California Shaping Up To Be An Elephant's Grave Yard In The 2018 Midterms
The biggest Democratic delegation in Congress is, by far, from California. Of California's 53 House members, 39 are Democrats. Only 14 are Republicans and it's realistic to imagine that 14 being cut in half in the 2018 midterm cycle. Yesterday's L.A. Times noted without flinching that last month’s state registration report reveals an accelerated erosion of Republican strength. Their hold on those 14 districts is weak-- and that in not a single one do they hold a majority of voters. "There are a number of Republican incumbents who are sitting on ticking time bombs,” said Eric McGhee, a researcher at the nonpartisan Public Policy Institute of California.
The GOP’s statewide brand was once lustrous enough to carry six straight presidential elections, from 1968 to 1988. Compare that with last November, when President Trump lost half of the Republican congressional districts. In eight of the nominally Republican districts, Democratic voter registration has risen since 2013. How many of those saw an uptick in Republicans? Zero.If Californians have to wait for that for the Republican wall to crumble it will be due entirely to an incompetent and horribly corrupt DCCC, incompetence and corruption California Democrats are sick of and unwilling to take any longer. Some power was wrested from the hands of Nancy Pelosi whose grip on the DCCC has resulted in an erosion of control of dozens and dozens of House seats nationally since she started appointing DCCC chairs. Her selection of Rahm Emanuel was the literal death knell for any notion of an effective or even vaguely competent DCCC. It hasn't gotten any better with her subsequent appointments and this year rank-and-file Democrats in Congress forced her to accept some changes including the election of regional Vice Chairs. In California, Ted Lieu was unanimously elected. He's not part of that DCCC losing DNA and isn't tied to any of the Rahm Emanuel precepts that have made the committee the fail-safe insurance policy the Republicans needed for holding onto the House in perpetuity.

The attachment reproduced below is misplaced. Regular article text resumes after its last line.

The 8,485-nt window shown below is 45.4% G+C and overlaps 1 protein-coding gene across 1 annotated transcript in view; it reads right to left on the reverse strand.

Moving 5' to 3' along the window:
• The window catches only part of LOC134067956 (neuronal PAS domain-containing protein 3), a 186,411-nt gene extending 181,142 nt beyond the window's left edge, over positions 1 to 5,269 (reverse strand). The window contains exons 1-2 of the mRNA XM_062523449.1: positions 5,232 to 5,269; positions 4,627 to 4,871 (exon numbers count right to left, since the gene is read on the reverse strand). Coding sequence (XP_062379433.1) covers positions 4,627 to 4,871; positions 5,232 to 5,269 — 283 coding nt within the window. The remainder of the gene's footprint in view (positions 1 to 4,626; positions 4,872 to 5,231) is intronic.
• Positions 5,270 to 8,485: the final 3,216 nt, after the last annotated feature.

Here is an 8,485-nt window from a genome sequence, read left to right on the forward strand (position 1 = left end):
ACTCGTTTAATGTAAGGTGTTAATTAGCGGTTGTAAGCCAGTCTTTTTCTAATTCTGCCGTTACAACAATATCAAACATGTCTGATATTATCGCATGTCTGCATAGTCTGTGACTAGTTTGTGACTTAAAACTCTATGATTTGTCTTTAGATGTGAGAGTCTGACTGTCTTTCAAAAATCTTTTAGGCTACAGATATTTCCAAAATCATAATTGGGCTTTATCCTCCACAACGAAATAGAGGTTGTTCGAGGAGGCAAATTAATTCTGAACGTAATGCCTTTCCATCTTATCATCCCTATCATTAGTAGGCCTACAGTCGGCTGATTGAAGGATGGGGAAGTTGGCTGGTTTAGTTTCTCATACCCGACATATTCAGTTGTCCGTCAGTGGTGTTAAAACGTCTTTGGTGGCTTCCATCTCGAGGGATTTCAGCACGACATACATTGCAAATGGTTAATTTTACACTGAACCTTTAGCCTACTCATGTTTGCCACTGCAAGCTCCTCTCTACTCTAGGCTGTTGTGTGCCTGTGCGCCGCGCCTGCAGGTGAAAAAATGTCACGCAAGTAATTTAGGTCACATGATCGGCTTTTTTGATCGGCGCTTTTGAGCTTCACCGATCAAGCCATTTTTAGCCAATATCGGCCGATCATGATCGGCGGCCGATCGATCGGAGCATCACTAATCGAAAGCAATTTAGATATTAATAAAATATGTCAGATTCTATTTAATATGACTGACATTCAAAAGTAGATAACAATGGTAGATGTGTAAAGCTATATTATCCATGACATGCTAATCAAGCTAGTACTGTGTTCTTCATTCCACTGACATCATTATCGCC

Two Republican pluralities have shrunk more than others in the last four years: those in districts represented by Reps. Steve Knight (R-Palmdale) and Mimi Walters (R-Irvine).
“There’s a long-term trend for Republican registration to be sagging,” McGhee said. The reason, as he and other researchers have found, is that young Californians coming into the political mainstream are registering either as Democrats or as unaffiliated “no party preference” voters. While some still occasionally choose GOP candidates, voters from days gone by-- the ones being replaced-- were reliable and registered as Republicans.
“That replacement process is just inexorably driving Republican numbers down,” McGhee said. “And it’s not clear where the bottom is.”
...[T]he Republican wall could crumble in the next round of political map drawing. In 2001, a bipartisan closed-door agreement gave 19 House seats to the GOP, a gerrymandering that sparked the creation of an independent redistricting commission. When the commission ignored political party registration in 2011, Republicans lost five House seats. The commission will again draw districts after the 2020 census. If demographics truly are destiny, the Grand Old Party has work to do. And fast.